New Program Launched to Fight High Blood Pressure and Cardiovascular Disease in Asian Americans

A program in partnership with New York University Center for the Study of Asian American Health aims to improve health and reduce health disparities in New York and New Jersey.

NEW YORK, NEW JERSEY - UNITED SIKHS, in partnership with the Center for the Study of Asian American Health (CSAAH), and other Asian American community based organizations is launching a new program to prevent cardiovascular disease in Asian Americans living in the New York/ New Jersey metropolitan area. The program aims to increase access to healthy foods and culturally tailored health coaching efforts to improve high blood pressure management. CSAAH, located in the Langone Medical Center, has been awarded a grant from Centers for Disease Control and Prevention and is funded as a comprehensive site.

The program is titled Racial and Ethnic Approaches to Community Health for Asian Americans (REACH FAR). REACH FAR partners implement several key strategies to fight high blood pressure and cardiovascular disease in Asian American communities. These strategies include working closely with: 1. Faith-based organizations to improve nutrition of its members by serving healthier foods during communal meals; 2. Asian American restaurants to offer healthy menu options to its customers; 3. Asian American grocery and corner stores to ensure the availability of healthy foods; and 4. The NYC Department of Health to offer health coaching efforts in faith-based organizations to improve high blood pressure management among its Asian American congregants.

"Our project will advance the Million HeartsĀ® initiative in Asian American communities by promoting culturally and linguistically meaningful ways of increasing access to healthy foods and beverages and health care services."

"Working with a diverse range of stakeholders - community partners, governmental agencies, faith- based organizations, and local businesses - will be crucial to ensuring the changes we implement are relevant and sustainable," said Dr. Nadia Islam, Principal Investigator of the REACH FAR Project.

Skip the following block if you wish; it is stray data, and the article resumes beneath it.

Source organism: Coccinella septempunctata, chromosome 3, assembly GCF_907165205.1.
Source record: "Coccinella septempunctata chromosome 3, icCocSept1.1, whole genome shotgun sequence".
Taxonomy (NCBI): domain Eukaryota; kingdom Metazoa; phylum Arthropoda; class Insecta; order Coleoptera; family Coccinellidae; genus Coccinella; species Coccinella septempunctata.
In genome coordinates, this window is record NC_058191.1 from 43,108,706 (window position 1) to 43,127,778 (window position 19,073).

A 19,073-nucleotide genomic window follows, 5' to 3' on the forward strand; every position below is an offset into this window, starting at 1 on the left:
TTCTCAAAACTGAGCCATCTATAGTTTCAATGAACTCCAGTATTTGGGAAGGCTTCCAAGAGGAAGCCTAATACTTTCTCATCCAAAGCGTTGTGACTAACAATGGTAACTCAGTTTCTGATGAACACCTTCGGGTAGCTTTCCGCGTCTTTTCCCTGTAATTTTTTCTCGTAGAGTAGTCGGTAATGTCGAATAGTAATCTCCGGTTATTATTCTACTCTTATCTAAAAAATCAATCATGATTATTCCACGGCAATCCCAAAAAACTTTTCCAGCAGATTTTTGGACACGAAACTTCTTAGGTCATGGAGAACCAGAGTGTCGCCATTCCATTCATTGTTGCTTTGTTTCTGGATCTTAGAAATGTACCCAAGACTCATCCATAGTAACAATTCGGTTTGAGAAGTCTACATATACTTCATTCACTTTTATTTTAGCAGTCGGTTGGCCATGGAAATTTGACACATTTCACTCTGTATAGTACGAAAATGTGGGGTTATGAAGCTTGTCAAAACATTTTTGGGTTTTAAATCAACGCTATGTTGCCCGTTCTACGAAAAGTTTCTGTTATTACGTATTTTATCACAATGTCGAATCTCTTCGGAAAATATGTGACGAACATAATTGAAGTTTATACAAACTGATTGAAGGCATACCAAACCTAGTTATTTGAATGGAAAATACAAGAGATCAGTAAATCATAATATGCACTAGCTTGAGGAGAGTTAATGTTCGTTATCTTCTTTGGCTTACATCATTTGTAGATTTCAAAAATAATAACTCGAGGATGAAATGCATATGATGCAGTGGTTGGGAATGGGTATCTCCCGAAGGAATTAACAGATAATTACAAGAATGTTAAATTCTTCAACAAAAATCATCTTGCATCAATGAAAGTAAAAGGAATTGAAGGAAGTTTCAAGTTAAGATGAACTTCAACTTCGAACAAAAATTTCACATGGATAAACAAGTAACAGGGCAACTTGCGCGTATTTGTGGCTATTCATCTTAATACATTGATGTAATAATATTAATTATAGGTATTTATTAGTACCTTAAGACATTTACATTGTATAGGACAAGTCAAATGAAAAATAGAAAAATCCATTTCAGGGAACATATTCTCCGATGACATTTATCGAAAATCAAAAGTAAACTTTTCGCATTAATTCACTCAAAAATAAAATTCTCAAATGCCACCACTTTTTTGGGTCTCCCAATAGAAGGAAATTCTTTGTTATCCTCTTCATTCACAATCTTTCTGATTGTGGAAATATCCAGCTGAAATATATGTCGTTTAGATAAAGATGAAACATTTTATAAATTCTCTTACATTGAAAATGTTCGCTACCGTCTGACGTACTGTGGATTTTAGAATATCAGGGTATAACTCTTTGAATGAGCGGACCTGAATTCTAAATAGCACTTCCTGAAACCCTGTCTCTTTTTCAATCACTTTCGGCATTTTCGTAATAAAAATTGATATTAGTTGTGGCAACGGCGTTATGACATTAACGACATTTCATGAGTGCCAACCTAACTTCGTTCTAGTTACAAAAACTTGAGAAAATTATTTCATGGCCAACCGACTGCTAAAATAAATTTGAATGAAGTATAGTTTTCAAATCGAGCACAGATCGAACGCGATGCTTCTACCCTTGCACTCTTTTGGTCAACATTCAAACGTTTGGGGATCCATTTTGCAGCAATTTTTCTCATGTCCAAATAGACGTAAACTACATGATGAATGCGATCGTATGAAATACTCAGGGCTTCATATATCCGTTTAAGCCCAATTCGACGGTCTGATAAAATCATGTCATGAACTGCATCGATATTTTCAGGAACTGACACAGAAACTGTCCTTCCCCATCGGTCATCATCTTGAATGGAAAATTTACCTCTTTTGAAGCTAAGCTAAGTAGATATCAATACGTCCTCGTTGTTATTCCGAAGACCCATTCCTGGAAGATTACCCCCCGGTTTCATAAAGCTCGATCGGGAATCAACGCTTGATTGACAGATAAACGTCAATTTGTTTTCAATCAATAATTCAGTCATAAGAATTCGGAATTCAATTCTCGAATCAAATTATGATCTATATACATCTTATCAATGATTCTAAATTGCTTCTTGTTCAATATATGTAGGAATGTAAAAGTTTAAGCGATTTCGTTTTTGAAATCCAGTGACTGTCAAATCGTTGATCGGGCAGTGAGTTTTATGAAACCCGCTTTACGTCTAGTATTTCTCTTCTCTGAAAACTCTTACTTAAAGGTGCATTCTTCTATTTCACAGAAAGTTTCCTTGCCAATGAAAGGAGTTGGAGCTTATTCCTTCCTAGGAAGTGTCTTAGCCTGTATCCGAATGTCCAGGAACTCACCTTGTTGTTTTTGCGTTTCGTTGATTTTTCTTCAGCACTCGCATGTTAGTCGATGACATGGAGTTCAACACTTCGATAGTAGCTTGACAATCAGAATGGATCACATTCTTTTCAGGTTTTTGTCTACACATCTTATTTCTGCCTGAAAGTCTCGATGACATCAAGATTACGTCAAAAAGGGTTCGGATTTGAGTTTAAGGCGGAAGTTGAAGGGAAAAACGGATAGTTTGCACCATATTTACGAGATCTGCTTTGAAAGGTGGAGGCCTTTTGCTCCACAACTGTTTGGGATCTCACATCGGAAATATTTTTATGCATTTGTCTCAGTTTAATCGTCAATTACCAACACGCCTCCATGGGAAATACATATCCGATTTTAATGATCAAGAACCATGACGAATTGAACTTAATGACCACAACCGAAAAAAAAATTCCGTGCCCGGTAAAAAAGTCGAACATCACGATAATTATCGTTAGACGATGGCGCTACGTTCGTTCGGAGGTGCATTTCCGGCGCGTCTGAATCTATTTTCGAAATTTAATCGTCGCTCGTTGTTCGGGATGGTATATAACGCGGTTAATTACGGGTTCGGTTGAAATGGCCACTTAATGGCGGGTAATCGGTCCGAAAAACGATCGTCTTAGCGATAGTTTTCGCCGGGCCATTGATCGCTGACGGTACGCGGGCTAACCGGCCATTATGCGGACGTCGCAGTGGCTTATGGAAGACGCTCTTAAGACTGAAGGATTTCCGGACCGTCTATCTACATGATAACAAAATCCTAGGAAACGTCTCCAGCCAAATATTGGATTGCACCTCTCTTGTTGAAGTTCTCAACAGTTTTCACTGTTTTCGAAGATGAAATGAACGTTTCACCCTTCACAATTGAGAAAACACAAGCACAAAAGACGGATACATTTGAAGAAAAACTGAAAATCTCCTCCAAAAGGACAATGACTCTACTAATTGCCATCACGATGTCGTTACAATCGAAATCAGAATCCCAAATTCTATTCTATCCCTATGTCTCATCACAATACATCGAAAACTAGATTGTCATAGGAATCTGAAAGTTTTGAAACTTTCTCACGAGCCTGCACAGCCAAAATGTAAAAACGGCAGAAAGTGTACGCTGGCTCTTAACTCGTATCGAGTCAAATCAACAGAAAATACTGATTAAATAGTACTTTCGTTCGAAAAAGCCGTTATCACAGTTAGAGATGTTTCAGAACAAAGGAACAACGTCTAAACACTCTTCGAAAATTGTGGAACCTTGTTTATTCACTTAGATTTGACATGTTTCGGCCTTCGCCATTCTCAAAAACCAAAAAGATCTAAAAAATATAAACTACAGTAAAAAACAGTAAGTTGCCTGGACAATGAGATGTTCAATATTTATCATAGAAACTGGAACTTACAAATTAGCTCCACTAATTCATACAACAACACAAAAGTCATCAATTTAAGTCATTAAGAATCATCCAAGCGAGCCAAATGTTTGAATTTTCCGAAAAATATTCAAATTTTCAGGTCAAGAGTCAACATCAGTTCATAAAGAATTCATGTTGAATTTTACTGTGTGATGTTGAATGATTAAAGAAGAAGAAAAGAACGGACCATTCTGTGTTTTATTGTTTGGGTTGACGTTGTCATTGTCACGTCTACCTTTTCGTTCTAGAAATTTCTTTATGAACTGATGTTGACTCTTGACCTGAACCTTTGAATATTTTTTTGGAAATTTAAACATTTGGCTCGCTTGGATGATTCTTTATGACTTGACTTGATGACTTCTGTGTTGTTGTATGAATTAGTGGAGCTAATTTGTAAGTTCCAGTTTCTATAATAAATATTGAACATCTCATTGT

CEED Project Manager Dr. Rucha Kaur is thrilled to be bringing this program to the community. "For a few years now we've been expanding our health projects to address chronic disease at a community level, in addition to our one-on-one education programs."

She added, "REACH FAR will engage our community members in a variety of ways and will provide resources that are in language and culturally relevant. As our past projects have shown, this is one of the most effective ways for our community members to get engaged in their own health."

REACH FAR will be led by an established multi-sector partnership coalition including community-based organizations, faith-based organizations, local businesses, health care professionals, health care institutions, and local and state governmental agencies. Key partners include: Korean Community Services of Metropolitan New York, Inc., a voluntary, non-profit, community service agency in the Korean community; Kalusugan Coalition, a multidisciplinary collaboration dedicated to creating a unified voice to improve the health of the Filipino American community in the New York/New Jersey area; the Diabetes Research, Education, and Action for Minorities (DREAM) Coalition, a diverse group of community-based organizations, healthcare providers, and academic researchers working to improve diabetes control and diabetes-related health complications in the Bangladeshi community; the Asian & Pacific Islander American Health Forum, a national advocacy organization aimed at improving the health and well-being of Asian Americans, Native Hawaiians, and Pacific Islanders; APartnership, one of the country's leading full-service Asian American ad agencies; and the NYC Department of Health and Mental Hygiene.

The Racial and Ethnic Approaches to Community Health (REACH) award is part of a U.S. Department of Health and Human Services (HHS) initiative to support public health efforts to reduce chronic diseases, promote healthier lifestyles, reduce health disparities, and control healthcare spending. Overall, HHS awarded $35 million in new grant awards to 49 local agencies and organizations. REACH, a CDC program that began in 1999, focuses on racial and ethnic communities experiencing health disparities. Seventeen organizations are receiving funds for basic implementation activities; 32 additional organizations are receiving funds as comprehensive sites to immediately expand their scope of work to improve health and reduce health disparities. Health Fund of the Affordable Care Act.

To learn more about the Center for the Study of Asian American Health's prevention and wellness projects, visit, and interact with them on Facebook, and Twitter.

For more information on health projects at UNITED SIKHS, please contact us at

Issued By:
Rucha Kaur
Project Manager
Community Education and Empowerment Directorate (CEED)

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